Understanding Equine Leptospirosis And Hepatic

Last Updated on June 6, 2022

Leptospirosis is an issue that many people are not familiar with. Understanding equine leptospirosis and hepatic can help horse owners get a better idea of what this entails. Though in many cases it can be mild, in more serious cases it can cause acute kidney failure or liver disease.

Leptospirosis is commonly associated with pregnant mares and unborn foals. By learning the symptoms and causes of leptospirosis, you can get a better understanding of the disease. This can help you learn how to get your horse the right treatment they need.

What Is Equine Leptospirosis?

Leptospirosis is a bacterial disease caused by bacteria that belong to the Leptospira genus. There are around 21 species divided into various groups according to their propensity for causing disease.

In most cases, leptospirosis is associated with the inner part of the eye, also known as uveitis or periodic ophthalmia. In addition, it is also commonly associated with abortion in pregnant mares.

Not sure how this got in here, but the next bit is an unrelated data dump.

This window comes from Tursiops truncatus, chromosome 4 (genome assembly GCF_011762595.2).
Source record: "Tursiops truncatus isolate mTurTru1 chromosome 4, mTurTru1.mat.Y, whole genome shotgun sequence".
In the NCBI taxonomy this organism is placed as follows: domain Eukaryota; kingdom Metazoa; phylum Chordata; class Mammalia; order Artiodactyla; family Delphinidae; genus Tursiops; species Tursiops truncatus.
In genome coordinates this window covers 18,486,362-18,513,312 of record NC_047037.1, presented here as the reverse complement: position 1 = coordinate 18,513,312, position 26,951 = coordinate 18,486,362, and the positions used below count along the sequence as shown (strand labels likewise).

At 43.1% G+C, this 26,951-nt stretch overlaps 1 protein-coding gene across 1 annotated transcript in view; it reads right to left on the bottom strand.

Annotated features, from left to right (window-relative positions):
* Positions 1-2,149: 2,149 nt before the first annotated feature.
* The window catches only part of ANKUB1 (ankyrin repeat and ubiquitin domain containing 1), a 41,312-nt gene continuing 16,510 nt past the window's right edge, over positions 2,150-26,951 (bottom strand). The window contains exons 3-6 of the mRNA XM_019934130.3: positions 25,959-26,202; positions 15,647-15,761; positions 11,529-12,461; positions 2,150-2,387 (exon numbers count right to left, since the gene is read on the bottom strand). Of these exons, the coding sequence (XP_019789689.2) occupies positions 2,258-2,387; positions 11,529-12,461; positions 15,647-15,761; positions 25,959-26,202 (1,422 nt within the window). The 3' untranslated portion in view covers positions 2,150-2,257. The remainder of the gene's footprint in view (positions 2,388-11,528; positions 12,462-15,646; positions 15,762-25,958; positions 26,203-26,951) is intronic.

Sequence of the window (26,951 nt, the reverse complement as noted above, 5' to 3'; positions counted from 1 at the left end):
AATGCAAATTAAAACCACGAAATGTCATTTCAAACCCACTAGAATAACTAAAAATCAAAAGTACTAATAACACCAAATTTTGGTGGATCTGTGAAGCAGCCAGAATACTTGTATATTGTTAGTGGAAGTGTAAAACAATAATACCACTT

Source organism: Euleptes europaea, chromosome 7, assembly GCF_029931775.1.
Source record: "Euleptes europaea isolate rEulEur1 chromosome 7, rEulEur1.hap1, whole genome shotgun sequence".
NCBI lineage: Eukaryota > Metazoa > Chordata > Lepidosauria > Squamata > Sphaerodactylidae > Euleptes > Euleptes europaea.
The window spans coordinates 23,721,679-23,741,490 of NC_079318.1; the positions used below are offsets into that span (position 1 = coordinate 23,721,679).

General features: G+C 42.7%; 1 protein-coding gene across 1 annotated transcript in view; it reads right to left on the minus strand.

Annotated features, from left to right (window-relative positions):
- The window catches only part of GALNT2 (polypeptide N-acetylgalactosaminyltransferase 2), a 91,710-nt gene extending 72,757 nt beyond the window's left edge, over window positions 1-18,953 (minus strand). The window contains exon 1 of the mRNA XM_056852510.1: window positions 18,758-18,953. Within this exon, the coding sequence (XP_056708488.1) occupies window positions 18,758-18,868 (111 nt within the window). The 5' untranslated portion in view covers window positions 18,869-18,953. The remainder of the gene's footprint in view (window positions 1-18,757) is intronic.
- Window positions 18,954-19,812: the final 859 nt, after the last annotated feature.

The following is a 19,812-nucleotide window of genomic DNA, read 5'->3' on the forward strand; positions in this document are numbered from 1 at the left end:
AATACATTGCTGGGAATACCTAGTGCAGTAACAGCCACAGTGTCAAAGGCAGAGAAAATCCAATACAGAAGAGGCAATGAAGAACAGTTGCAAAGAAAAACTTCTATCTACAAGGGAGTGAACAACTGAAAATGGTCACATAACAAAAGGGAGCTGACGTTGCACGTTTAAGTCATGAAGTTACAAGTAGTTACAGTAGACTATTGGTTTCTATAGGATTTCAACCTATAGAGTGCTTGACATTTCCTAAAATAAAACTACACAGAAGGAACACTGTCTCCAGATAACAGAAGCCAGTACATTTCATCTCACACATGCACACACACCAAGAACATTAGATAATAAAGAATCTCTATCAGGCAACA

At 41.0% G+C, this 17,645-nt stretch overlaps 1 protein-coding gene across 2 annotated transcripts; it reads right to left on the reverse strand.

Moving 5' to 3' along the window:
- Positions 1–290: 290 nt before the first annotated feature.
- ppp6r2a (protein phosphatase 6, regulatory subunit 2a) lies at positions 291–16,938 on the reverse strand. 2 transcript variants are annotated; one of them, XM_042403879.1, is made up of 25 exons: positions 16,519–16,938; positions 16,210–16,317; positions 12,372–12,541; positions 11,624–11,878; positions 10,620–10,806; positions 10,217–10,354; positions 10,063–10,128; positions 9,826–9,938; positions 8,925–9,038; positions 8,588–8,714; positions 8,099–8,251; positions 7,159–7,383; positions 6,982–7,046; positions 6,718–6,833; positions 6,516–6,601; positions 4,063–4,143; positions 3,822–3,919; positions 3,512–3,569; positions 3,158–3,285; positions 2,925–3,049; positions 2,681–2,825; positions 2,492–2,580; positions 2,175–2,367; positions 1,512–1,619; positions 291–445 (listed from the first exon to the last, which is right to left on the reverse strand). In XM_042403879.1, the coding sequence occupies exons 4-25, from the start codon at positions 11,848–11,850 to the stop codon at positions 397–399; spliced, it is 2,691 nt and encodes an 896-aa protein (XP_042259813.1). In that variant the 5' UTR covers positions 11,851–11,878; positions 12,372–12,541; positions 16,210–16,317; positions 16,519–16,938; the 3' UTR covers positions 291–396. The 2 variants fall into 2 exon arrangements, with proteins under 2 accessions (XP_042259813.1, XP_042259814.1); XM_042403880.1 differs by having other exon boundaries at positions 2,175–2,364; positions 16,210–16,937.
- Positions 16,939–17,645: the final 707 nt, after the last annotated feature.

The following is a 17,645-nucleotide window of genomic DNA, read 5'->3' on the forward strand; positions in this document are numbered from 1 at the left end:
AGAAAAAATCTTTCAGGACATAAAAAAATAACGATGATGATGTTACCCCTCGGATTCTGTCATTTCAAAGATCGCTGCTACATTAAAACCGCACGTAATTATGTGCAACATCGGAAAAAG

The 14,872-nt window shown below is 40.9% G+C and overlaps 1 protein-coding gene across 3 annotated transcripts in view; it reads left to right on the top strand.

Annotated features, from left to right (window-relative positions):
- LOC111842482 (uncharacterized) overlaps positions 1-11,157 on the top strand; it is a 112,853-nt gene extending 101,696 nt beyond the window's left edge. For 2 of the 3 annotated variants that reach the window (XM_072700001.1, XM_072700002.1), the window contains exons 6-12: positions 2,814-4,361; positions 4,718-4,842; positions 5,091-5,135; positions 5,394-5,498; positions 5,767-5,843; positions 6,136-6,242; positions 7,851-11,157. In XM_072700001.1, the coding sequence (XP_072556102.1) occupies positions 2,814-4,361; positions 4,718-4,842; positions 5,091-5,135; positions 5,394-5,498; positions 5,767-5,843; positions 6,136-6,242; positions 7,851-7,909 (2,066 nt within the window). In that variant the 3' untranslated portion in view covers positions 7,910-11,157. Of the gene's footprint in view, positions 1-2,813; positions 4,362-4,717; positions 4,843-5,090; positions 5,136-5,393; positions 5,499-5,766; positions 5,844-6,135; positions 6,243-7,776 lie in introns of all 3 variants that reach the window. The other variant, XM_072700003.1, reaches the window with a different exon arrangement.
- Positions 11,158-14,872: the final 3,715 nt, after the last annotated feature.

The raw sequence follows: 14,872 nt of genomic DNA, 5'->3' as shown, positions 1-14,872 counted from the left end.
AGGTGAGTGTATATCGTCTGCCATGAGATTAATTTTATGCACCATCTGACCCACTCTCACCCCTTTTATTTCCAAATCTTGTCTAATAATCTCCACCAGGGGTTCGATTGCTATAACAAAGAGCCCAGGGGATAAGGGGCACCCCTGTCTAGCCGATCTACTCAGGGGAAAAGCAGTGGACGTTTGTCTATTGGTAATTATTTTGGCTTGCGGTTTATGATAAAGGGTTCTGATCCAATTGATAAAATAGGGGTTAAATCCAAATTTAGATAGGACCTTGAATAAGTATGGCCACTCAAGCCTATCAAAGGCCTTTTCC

What Is Equine Leptospirosis

Leptospirosis can also be associated with kidney and liver problems in more serious cases. A leptospira infection happens in horses when the organism colonizes the mucous membranes of a horse which then becomes bacteremic.

The bacteremia creates an opportunity for the organism to invade certain organs like the kidneys, placenta, fetus, and eye. It can last for several days, causing a persistent fever, but it generally does not has more serious symptoms.

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What Causes Leptospirosis? Equine Leptospirosis And Hepatic

Leptospirosis is most commonly an issue in horses in North America. The bacteria can survive on different surfaces of water including swamps, streams, and rivers.

Most horses become infected with leptospirosis from urine or urine-contaminated feed or water, as well as drinking from contaminated water or eating from contaminated pastures. Though rare, the transmission of the bacteria can be caused by bite wounds, eating infected tissue, or during birth. Once the bacteria enters the body, it spreads rapidly from the lymph system to the bloodstream, as well as all tissues.

Leptospirosis can be found worldwide, particularly in wet, humid climates. It is a widespread problem, but many times no symptoms will occur.